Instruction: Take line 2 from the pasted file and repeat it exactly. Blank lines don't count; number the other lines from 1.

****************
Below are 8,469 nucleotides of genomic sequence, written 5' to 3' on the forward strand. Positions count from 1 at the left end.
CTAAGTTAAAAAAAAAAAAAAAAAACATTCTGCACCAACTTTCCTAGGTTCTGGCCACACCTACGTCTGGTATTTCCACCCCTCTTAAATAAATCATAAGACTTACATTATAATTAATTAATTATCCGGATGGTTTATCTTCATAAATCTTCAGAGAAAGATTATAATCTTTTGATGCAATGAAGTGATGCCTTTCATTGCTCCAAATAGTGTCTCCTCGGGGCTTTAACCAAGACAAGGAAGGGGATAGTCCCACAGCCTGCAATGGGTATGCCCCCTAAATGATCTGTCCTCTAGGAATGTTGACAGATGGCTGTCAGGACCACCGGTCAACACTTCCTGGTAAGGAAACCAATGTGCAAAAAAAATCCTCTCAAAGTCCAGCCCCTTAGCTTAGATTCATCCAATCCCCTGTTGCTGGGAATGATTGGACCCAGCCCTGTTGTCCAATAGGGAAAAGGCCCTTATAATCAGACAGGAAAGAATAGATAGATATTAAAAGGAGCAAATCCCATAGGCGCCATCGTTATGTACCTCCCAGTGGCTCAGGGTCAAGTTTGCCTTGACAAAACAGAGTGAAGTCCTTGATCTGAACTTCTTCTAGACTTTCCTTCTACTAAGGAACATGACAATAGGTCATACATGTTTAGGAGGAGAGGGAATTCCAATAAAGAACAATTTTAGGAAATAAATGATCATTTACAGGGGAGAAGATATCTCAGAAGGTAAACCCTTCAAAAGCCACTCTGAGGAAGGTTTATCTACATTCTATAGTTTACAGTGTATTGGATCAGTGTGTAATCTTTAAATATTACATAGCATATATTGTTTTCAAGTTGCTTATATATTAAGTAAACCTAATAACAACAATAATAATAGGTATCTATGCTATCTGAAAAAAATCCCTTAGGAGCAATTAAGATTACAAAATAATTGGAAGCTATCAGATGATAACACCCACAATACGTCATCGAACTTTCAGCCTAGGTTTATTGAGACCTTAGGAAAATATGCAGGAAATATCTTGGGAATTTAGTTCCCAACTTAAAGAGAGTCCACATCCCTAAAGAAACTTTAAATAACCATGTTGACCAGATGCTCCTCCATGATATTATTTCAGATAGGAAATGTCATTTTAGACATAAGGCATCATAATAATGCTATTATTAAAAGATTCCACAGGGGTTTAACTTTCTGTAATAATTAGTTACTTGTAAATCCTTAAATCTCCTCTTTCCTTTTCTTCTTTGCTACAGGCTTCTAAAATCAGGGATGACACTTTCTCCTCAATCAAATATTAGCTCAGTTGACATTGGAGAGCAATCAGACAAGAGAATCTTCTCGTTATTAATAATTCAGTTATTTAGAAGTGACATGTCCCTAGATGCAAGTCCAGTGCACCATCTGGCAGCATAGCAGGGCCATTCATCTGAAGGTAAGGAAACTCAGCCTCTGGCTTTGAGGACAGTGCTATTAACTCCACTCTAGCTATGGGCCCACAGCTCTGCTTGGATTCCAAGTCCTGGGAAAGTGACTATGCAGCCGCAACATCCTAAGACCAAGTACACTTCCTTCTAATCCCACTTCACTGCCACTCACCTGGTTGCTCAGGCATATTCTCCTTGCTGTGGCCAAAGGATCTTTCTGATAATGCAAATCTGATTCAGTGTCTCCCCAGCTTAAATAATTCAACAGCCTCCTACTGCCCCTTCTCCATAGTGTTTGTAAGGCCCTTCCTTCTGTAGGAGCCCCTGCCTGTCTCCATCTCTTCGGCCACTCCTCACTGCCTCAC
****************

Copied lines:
CTAAGTTAAAAAAAAAAAAAAAAAACATTCTGCACCAACTTTCCTAGGTTCTGGCCACACCTACGTCTGGTATTTCCACCCCTCTTAAATAAATCATAAGACTTACATTATAATTAATTAATTATCCGGATGGTTTATCTTCATAAATCTTCAGAGAAAGATTATAATCTTTTGATGCAATGAAGTGATGCCTTTCATTGCTCCAAATAGTGTCTCCTCGGGGCTTTAACCAAGACAAGGAAGGGGATAGTCCCACAGCCTGCAATGGGTATGCCCCCTAAATGATCTGTCCTCTAGGAATGTTGACAGATGGCTGTCAGGACCACCGGTCAACACTTCCTGGTAAGGAAACCAATGTGCAAAAAAAATCCTCTCAAAGTCCAGCCCCTTAGCTTAGATTCATCCAATCCCCTGTTGCTGGGAATGATTGGACCCAGCCCTGTTGTCCAATAGGGAAAAGGCCCTTATAATCAGACAGGAAAGAATAGATAGATATTAAAAGGAGCAAATCCCATAGGCGCCATCGTTATGTACCTCCCAGTGGCTCAGGGTCAAGTTTGCCTTGACAAAACAGAGTGAAGTCCTTGATCTGAACTTCTTCTAGACTTTCCTTCTACTAAGGAACATGACAATAGGTCATACATGTTTAGGAGGAGAGGGAATTCCAATAAAGAACAATTTTAGGAAATAAATGATCATTTACAGGGGAGAAGATATCTCAGAAGGTAAACCCTTCAAAAGCCACTCTGAGGAAGGTTTATCTACATTCTATAGTTTACAGTGTATTGGATCAGTGTGTAATCTTTAAATATTACATAGCATATATTGTTTTCAAGTTGCTTATATATTAAGTAAACCTAATAACAACAATAATAATAGGTATCTATGCTATCTGAAAAAAATCCCTTAGGAGCAATTAAGATTACAAAATAATTGGAAGCTATCAGATGATAACACCCACAATACGTCATCGAACTTTCAGCCTAGGTTTATTGAGACCTTAGGAAAATATGCAGGAAATATCTTGGGAATTTAGTTCCCAACTTAAAGAGAGTCCACATCCCTAAAGAAACTTTAAATAACCATGTTGACCAGATGCTCCTCCATGATATTATTTCAGATAGGAAATGTCATTTTAGACATAAGGCATCATAATAATGCTATTATTAAAAGATTCCACAGGGGTTTAACTTTCTGTAATAATTAGTTACTTGTAAATCCTTAAATCTCCTCTTTCCTTTTCTTCTTTGCTACAGGCTTCTAAAATCAGGGATGACACTTTCTCCTCAATCAAATATTAGCTCAGTTGACATTGGAGAGCAATCAGACAAGAGAATCTTCTCGTTATTAATAATTCAGTTATTTAGAAGTGACATGTCCCTAGATGCAAGTCCAGTGCACCATCTGGCAGCATAGCAGGGCCATTCATCTGAAGGTAAGGAAACTCAGCCTCTGGCTTTGAGGACAGTGCTATTAACTCCACTCTAGCTATGGGCCCACAGCTCTGCTTGGATTCCAAGTCCTGGGAAAGTGACTATGCAGCCGCAACATCCTAAGACCAAGTACACTTCCTTCTAATCCCACTTCACTGCCACTCACCTGGTTGCTCAGGCATATTCTCCTTGCTGTGGCCAAAGGATCTTTCTGATAATGCAAATCTGATTCAGTGTCTCCCCAGCTTAAATAATTCAACAGCCTCCTACTGCCCCTTCTCCATAGTGTTTGTAAGGCCCTTCCTTCTGTAGGAGCCCCTGCCTGTCTCCATCTCTTCGGCCACTCCTCACTGCCTCAC